Former National Security adviser Brent Scowcroft. (Mark Wilson/Getty Images)

Hillary Clinton has won her second endorsement in as many weeks from a member of the Republican foreign policy establishment, with former National Security adviser Brent Scowcroft issuing a statement of support for her presidential campaign.

"She brings truly unique experiences and perspective to the White House," wrote Scowcroft, who served four presidents and co-wrote George H.W. Bush's post-presidency book on foreign policy. "As Secretary of State, Hillary Clinton helped broker a ceasefire between Israel and Hamas, assembled a global coalition to impose a sanctions regime on Iran, and played a crucial role in persuading Iran to accept limits on its nuclear program."

Scowcroft's endorsement came just six days after Richard Armitage, a veteran of the Reagan and George W. Bush administrations, told Politico he would support Clinton.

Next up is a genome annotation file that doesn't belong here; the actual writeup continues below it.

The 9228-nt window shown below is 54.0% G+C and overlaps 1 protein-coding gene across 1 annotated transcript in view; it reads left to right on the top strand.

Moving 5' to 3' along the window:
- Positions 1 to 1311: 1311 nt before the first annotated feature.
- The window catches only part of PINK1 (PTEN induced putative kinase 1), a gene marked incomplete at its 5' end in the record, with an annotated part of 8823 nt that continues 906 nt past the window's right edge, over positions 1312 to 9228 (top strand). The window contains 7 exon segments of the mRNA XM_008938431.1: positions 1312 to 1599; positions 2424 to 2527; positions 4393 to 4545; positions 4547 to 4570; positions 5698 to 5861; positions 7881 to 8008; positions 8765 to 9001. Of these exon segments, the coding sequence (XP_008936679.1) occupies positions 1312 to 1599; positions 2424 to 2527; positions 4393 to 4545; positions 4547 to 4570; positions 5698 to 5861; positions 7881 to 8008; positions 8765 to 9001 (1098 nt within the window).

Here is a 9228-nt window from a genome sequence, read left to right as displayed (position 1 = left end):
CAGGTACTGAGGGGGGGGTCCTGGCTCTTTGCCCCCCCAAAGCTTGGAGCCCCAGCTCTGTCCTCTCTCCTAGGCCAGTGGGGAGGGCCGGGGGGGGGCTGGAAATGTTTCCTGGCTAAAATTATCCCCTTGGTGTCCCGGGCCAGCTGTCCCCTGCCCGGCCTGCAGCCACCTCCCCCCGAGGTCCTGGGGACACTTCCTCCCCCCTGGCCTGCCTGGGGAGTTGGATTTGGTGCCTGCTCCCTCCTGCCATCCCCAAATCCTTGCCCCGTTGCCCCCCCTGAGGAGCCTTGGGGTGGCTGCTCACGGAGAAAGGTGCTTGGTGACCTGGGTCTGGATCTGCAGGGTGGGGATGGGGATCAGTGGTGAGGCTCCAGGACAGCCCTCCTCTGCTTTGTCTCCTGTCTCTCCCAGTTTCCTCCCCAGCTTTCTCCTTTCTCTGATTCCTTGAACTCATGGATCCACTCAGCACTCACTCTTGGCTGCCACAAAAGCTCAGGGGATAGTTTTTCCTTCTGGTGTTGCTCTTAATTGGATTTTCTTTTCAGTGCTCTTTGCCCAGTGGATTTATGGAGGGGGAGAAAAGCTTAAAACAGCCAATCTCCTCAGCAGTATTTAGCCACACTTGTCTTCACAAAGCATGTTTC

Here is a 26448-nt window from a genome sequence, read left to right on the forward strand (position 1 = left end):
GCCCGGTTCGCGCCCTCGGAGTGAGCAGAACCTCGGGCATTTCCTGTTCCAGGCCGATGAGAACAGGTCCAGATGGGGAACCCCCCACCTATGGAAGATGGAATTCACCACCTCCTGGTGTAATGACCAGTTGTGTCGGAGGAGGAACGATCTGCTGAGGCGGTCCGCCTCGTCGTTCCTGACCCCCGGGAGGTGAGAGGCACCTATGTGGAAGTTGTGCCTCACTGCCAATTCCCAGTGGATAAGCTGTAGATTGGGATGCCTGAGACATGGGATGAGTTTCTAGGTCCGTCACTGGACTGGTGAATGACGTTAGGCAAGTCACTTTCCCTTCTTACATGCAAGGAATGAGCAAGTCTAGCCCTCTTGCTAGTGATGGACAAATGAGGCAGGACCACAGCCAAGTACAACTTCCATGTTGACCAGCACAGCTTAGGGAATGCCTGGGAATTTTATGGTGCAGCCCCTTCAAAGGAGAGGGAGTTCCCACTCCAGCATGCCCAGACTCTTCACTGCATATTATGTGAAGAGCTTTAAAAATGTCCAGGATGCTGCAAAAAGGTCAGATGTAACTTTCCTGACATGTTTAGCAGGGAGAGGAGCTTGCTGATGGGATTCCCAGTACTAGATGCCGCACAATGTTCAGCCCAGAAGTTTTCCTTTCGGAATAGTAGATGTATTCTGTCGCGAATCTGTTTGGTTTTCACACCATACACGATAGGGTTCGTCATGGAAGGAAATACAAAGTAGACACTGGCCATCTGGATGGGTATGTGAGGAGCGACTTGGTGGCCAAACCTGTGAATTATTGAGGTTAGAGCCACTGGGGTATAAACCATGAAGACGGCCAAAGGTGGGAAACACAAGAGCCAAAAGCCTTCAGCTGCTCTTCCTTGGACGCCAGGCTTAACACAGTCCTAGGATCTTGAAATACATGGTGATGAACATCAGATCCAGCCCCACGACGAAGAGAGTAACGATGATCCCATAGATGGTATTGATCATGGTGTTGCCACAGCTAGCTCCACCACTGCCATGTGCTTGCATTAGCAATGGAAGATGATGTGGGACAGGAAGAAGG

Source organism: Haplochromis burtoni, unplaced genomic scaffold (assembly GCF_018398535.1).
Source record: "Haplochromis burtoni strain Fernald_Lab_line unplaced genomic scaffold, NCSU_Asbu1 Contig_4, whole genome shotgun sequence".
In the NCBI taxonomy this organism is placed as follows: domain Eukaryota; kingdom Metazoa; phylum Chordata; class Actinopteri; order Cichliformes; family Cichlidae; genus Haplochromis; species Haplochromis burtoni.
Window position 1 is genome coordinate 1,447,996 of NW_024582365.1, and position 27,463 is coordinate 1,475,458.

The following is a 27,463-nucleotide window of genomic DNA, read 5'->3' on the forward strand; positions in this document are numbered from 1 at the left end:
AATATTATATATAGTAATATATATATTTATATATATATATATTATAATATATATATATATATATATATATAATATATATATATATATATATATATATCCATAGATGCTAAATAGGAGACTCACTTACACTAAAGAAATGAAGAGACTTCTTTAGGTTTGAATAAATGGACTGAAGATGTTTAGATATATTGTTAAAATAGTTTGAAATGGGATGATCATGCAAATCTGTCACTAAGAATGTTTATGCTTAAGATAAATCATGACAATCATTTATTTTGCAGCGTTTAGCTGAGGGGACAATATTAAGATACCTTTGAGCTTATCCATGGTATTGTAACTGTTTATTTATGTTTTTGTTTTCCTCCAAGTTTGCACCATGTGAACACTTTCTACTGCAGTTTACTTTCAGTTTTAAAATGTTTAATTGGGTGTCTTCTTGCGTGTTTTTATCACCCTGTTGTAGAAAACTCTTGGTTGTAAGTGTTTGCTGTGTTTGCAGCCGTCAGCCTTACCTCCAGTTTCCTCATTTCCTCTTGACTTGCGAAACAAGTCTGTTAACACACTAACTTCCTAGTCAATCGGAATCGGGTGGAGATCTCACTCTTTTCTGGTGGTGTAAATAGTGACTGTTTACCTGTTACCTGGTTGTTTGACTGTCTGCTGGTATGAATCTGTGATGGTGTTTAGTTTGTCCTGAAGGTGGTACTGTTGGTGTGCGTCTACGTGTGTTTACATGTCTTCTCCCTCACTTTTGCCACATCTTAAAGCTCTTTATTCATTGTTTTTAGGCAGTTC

"If Donald Trump is the nominee, I would vote for Hillary Clinton,” Armitage told reporter Michael Crowley. “He doesn't appear to be a Republican, he doesn't appear to want to learn about issues. So, I’m going to vote for Mrs. Clinton.”

By contrast, Scowcroft did not mention Trump at all in his seven-paragraph statement. He went further than even some Clinton surrogates have in arguing that she was equipped to make sound national security decisions. "She appreciates that it is essential to maintain our strong military advantage, but that force must only be used as a last resort," he said.

Strikingly, Scowcroft did not refer to Clinton's support for the 2003 Iraq War, which he opposed.

No elected Republicans have endorsed Clinton, but Trump's takeover of the party has earned her a second look from some donors and foreign policy brahmins. The effective end of Sen. Bernie Sanders's campaign against Clinton has also removed one of the last impediments for those Republicans who want to get behind her, if only for one election.

Scowcroft sent out the signed statement to an email list of friends and associates on Wednesday morning. He stated his intention to vote for Clinton but did not urge other Republicans to do the same.

Anne Gearan contributed reporting.

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